I stopped using powershell the moment I realised that a simple AD command to do something (I think it was related to promotion of a certain role, but can't remember off-hand) had gone from an 8-character name to something so long and unguessable that - even with autocomplete - there were ten similarly named, stupidly long, easy to confuse commands and that in any tutorial they had to be written out correctly and not jump off the sides of the screen when you typed them because otherwise it was too easy to hit the alternates.

      That's not what you want when you're playing with AD in a Powershell box.

      1. Anonymous Coward
        Anonymous Coward

        Powershell - I knew it well

        There I was on site in Foreign lands trying to get Powershell to failover a Server 2008R2 CORE cluster.

        The problem was that the Cluster commands were not available.

        The problem was that a 'Mandatory???(Wtf)' patch had disabled/removed them.

        A OPTIONAL patch if it had been applied would have re-enabled them again. Doh!

        How many hours of head bashing resulted? Far too many.

        Onto the command language.

        It seems that the Powershell designers have taken the worst bits of DCL (Digital Command Language) from VMS and used them. After years and years of using VMS even I find the syntax frankly *******.

        1. A Non e-mouse Silver badge

          Re: Powershell - I knew it well

          It seems that the Powershell designers have taken the worst bits of DCL (Digital Command Language) from VMS...

          Windows NT was inspired by VMS due to the work of Dave Cutler who worked on VMS at Digital before moving to Microsoft to work on NT. en.wikipedia.org/wiki/Dave_Cutler

        2. Roo
          Windows

          Re: Powershell - I knew it well

          "It seems that the Powershell designers have taken the worst bits of DCL (Digital Command Language) from VMS and used them. After years and years of using VMS even I find the syntax frankly *******."

          I'm glad someone else has had that thought. I spent a couple of years using DCL, tried bourne shell and never looked back... Until I tried PowerShell, which reminded me why I didn't go back to DCL. ;)

          For the record I didn't actually mind DCL when I was using it - but then again I didn't know what I was missing until I get a couple of weeks of Bourne shell under my belt...

      2. jsnover [MSFT]

        Re: Discovery

        I always thought about the admin at 3am in the middle of an IT crisis in mind. I thought about the desperation that person would feel if they were trying to understand what had occurred and opened up a PERL script and needed to understand it. When that person opens up a PowerShell script, they will be able to read it and understand what happened.

        That is why things tend to be more verbose - because verbosity is your friend when the chips are down. As you correctly point out, verbosity is not your friend for interactive use. That is why we provide aliases, positional parameters, wildcards, etc.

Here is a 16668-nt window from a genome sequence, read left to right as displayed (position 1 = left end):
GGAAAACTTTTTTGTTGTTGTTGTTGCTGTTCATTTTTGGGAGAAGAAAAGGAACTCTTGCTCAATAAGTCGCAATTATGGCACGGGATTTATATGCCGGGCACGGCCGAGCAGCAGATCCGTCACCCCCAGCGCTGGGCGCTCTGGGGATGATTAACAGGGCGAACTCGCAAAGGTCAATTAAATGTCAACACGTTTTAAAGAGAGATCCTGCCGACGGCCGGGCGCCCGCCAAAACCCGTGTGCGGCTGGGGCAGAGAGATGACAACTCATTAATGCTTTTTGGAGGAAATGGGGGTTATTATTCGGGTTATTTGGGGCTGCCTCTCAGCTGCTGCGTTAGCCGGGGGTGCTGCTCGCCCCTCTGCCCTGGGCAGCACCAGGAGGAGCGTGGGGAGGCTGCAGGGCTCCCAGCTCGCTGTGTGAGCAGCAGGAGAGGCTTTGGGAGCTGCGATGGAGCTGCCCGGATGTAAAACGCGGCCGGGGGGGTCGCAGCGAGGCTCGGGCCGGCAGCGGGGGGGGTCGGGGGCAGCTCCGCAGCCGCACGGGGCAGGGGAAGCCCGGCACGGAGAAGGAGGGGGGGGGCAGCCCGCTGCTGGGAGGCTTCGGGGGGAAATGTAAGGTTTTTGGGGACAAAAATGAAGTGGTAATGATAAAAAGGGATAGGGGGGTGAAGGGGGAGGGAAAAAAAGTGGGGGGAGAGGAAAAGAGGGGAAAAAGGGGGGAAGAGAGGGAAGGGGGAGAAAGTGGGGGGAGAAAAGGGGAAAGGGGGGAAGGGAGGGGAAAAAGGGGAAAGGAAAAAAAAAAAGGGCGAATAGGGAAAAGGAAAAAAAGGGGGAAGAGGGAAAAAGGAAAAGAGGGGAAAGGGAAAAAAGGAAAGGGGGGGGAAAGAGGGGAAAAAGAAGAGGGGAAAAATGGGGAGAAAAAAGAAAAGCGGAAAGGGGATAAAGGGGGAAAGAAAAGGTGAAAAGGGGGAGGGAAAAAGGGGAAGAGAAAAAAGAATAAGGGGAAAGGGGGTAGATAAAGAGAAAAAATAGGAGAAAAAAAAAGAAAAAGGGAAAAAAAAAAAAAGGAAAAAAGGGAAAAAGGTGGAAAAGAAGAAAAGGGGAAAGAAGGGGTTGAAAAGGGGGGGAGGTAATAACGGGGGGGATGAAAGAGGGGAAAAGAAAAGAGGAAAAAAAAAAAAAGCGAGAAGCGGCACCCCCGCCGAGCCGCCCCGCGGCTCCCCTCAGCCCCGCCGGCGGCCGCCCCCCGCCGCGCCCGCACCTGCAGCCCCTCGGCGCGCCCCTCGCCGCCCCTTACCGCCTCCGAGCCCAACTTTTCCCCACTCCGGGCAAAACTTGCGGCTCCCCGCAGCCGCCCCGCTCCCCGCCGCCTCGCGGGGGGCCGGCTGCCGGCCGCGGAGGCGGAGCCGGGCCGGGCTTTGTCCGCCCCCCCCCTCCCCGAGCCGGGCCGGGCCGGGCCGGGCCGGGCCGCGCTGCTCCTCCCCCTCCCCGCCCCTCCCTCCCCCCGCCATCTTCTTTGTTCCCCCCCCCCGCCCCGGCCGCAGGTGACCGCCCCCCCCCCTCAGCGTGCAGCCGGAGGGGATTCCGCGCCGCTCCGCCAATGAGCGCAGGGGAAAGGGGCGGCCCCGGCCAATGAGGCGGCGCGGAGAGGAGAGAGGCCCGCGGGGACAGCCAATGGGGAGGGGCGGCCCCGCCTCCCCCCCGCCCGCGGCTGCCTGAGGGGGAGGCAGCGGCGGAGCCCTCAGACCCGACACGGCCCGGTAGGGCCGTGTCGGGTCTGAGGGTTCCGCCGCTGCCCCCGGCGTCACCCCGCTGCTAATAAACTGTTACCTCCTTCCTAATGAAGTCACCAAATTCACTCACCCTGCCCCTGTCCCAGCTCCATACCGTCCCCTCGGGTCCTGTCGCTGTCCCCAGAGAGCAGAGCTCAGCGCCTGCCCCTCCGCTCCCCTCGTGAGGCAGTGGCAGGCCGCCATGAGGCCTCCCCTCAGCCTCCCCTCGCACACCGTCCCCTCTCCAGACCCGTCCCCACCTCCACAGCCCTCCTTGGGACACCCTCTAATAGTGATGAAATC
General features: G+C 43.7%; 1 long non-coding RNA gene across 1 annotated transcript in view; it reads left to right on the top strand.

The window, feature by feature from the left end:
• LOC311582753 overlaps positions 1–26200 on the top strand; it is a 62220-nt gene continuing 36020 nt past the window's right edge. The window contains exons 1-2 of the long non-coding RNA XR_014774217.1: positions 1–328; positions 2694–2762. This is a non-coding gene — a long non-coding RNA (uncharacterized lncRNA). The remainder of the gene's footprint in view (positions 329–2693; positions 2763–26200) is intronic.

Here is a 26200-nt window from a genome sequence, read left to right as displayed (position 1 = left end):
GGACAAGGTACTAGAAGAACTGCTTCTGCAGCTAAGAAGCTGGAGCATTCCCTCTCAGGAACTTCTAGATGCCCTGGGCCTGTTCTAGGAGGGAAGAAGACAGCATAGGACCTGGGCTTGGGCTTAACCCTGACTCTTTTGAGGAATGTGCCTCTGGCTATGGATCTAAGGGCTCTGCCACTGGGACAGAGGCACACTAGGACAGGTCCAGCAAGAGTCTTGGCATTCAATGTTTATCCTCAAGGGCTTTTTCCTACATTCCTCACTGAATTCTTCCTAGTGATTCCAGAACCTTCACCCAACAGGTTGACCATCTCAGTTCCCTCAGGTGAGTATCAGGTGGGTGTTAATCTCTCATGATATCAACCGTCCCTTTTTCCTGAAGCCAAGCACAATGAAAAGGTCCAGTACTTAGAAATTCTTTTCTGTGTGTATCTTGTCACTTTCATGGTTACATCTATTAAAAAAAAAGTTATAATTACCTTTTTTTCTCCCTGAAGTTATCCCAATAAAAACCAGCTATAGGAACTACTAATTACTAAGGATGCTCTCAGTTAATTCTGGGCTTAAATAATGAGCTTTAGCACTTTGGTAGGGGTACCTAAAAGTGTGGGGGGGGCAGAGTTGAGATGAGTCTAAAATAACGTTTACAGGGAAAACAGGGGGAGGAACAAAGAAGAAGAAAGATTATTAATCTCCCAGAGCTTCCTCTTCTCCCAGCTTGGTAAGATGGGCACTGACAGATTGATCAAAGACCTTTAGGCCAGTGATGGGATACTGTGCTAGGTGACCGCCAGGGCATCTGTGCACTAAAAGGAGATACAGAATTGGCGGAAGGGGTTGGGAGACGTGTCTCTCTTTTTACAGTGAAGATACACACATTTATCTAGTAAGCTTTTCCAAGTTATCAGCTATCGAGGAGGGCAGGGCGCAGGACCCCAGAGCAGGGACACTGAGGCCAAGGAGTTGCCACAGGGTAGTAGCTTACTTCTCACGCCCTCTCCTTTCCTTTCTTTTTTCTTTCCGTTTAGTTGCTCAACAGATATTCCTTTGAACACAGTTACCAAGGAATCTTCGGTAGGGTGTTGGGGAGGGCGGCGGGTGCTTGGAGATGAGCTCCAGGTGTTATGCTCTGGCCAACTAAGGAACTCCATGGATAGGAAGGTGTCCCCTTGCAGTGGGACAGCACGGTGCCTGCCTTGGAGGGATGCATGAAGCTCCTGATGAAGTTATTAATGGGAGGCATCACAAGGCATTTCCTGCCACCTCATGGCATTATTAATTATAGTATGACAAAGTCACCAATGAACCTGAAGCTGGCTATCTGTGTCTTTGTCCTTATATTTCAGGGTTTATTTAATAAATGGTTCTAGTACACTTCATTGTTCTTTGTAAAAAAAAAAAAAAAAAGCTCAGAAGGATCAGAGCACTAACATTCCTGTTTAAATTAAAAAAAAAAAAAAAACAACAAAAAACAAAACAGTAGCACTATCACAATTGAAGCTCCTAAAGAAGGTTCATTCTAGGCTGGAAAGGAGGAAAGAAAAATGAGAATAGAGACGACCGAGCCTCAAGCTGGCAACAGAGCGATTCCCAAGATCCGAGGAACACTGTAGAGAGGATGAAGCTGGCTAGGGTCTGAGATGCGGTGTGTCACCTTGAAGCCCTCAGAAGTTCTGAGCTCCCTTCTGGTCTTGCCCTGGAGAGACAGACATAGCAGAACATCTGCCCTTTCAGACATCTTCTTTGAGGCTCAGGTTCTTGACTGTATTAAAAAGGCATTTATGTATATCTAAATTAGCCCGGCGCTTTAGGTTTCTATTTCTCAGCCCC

At the end of the day, we build tools to make you successful so if you are successful with the tools you are using - then it's all good.

        Jeffrey Snover [MSFT]

        Distinguished Engineer

        1. HmmmYes Silver badge

          Re: Discovery

          But why does my Powershell take several 10s of second before I can enter a command?

          Is powershell meant to be a programming environment, or an interactive one? Powershell seems to be stuck between the two.

          I trying to move all my Windows stuff to powershell and I am finding it a PITA. Its powerful, sure but a shell???

          Oh and don;t get me started on all the different versions? Did you not learn anything from WinSocks?

        2. Roo
          Windows

          Re: Discovery

          "I always thought about the admin at 3am in the middle of an IT crisis in mind. I thought about the desperation that person would feel if they were trying to understand what had occurred and opened up a PERL script and needed to understand it. When that person opens up a PowerShell script, they will be able to read it and understand what happened."

          People can write unreadable code in pretty much any language out there, and at 3AM the chances are groking anything is going to be harder than usual... So instead of forcing people to learn new tools, syntax and conventions at 3AM how about just using presenting them with something familiar & well proven - like Python packaged with a bunch of libs to facilitate doing tasks on Windows boxes ?

          I'm guessing it's down to our old friend "Not Invented Here".

    2. sawatts

      Cygwin

      - ditto -

      I tend to use Cygwin on every Windows box I have to use. While I know that some people are thrilled with PowerShell, but I use the same Bash scripts on UNIX and Windows.

      Anyone else remember that Windows NT originally came with a POSIX-subsystem?

      1. Roo
        Windows

        Re: Cygwin

        "Anyone else remember that Windows NT originally came with a POSIX-subsystem?"

        Yes, I do. I mainly remember because it wasn't actually shipped with the POSIX subsystem in working order (as of NT 3.51), you had to install it off an extra CD. The advertising was very misleading. In my experience that feature was successful at convincing mentally defective PHBs that NT could run code currently running on UNIX boxes than it was actually doing it's job...

Page:

POST COMMENT House rules

Not a member of The Register? Create a new account here.

  • Enter your comment

  • Add an icon

Anonymous cowards cannot choose their icon

Biting the hand that feeds IT © 1998–2019